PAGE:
• How does it compare with the “golden standard”?


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Symptom control

  • Angina attacks per week

  • PreopPost-opp-value

  • CABG (51)16.25.2<0.001

SCS (53)14.64.4<0.001

Mannheimer et al Circulation 1998


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Symptom control

  • 6-months cardiac mortality and morbidity

  • MortalityMorbidityStroke

  • CABG (51)778

SCS (53)172

Mannheimer et al Circulation 1998


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Symptom control

  • Spinal cord stimulation

  • Only suitable for smart patients

  • Technical expertise and follow up facilities

  • Complications do occur


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Symptom control

  • Spinal cord stimulation

  • Cost: $ 80,000 HKD

  • Would you take it?


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Treatment principles

  • Pain as a symptom

  • Find the cause and fix it

  • Symptomatic control

  • Pain as a disease

  • How is this disease like?


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Pain as a disease

  • Pain

Insomnia

Depression

Socially deprived

Medical

Dependence

Think negative

In-activity


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Pain as a disease

  • Our contribution

  • “Degenerative”

  • “Bone spurs”

  • “Nothing wrong”

  • “It is in your mind”


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Pain as a disease

  • Our contribution

  • Misunderstanding on Waddell’s signs esp. malingering

  • Incorrect attempts to test for placebo e.g. saline test


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Pain as a disease

  • Need a multi-disciplinary approach

  • Clinical psychology

  • Physiotherapy

  • Occupational therapy

  • Nursing

  • Social work / vocational training


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Pain as a disease

  • Need a multi-disciplinary approach


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Pain as a disease

  • Alleviate their depression

  • Motivate them to mobilise despite pain

  • Encourage active coping

  • Reduce dependency on medical input

  • Stop searching for a cause

  • Stop giving analgesics together with side effects

  • Cognitive behavioral therapy


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Pain as a disease

  • Cognitive behavioral therapy

  • Pain intensity (VAS)


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Pain as a disease

  • Cognitive behavioral therapy

  • Depression (HADS)


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Pain as a disease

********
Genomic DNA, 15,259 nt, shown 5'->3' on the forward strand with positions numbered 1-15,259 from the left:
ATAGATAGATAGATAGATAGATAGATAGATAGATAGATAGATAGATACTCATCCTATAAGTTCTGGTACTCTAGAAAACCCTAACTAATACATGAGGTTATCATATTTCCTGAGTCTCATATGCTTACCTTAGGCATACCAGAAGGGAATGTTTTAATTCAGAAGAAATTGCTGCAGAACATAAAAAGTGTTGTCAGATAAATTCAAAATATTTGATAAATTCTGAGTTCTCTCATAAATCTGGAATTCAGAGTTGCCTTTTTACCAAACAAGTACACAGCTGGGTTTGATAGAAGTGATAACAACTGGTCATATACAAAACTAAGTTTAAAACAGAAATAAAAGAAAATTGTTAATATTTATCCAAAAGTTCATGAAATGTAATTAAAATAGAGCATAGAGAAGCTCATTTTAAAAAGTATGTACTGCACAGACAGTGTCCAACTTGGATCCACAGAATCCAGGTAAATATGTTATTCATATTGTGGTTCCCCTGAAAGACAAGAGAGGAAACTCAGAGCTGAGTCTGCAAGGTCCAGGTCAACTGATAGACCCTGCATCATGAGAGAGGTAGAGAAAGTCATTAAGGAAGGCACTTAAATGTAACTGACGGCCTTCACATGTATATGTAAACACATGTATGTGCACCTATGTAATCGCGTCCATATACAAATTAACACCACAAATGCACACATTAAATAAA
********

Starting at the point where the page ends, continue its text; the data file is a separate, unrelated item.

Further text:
• Cognitive behavioral therapy

  • Catastrophising (PCS)


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Pain as a disease

  • Cognitive behavioral therapy

  • 40 meter carrying load (pounds)


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Pain as a disease

  • Cognitive behavioral therapy

  • Analgesic consumption (types)


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Pain as a disease

  • Cognitive behavioral therapy

  • Pain is the same, but

  • More active

  • Less depressed

  • Less doped



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Pain as a specialty

  • Anaesthesia and pain

  • Expertise in peri-operative pain relief

  • Analgesics

  • Regional nerve blocks


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Pain as a specialty

  • Anaesthesia and pain

  • Dr. John J. Bonica

  • “Father of pain medicine”


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Pain as a specialty

  • Getting established

  • IASP and its 65 global chapters

  • Over 300000 members of multiple specialties


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Pain as a specialty

  • Anaesthesiology

  • Orthopediac surgery

  • Neurosurgery

  • Oncology / palliative care

  • Neurology

  • Rheumatology

  • Rehabilitative medicine

  • Psychiatry

  • Radiology


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Pain as a specialty

  • … is to specialize in everthing!


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Pain as a specialty

  • Opportunity to work with other doctors


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Pain as a specialty

  • Other activities


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Pain as a specialty

  • Training

  • Diploma in Pain Management (HKCA)

  • Fellowship in Pain Medicine (ANZCA)


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Pain as a specialty

  • Pain centres at HK (2006)

  • AHNHPWH

  • QEHUCH

  • QMHPYNEH

  • Smaller scale ones at DK, PM, etc.


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Resources for you

  • Internation Association for the Study of Pain

  • www.iasp-pain.org

  • HK College of Anaesthesiologists

  • www.hkca.edu.hk

  • Oxford pain Internet site

  • www.jr2.ox.ac.uk/bandolier/booth/painpag/index.html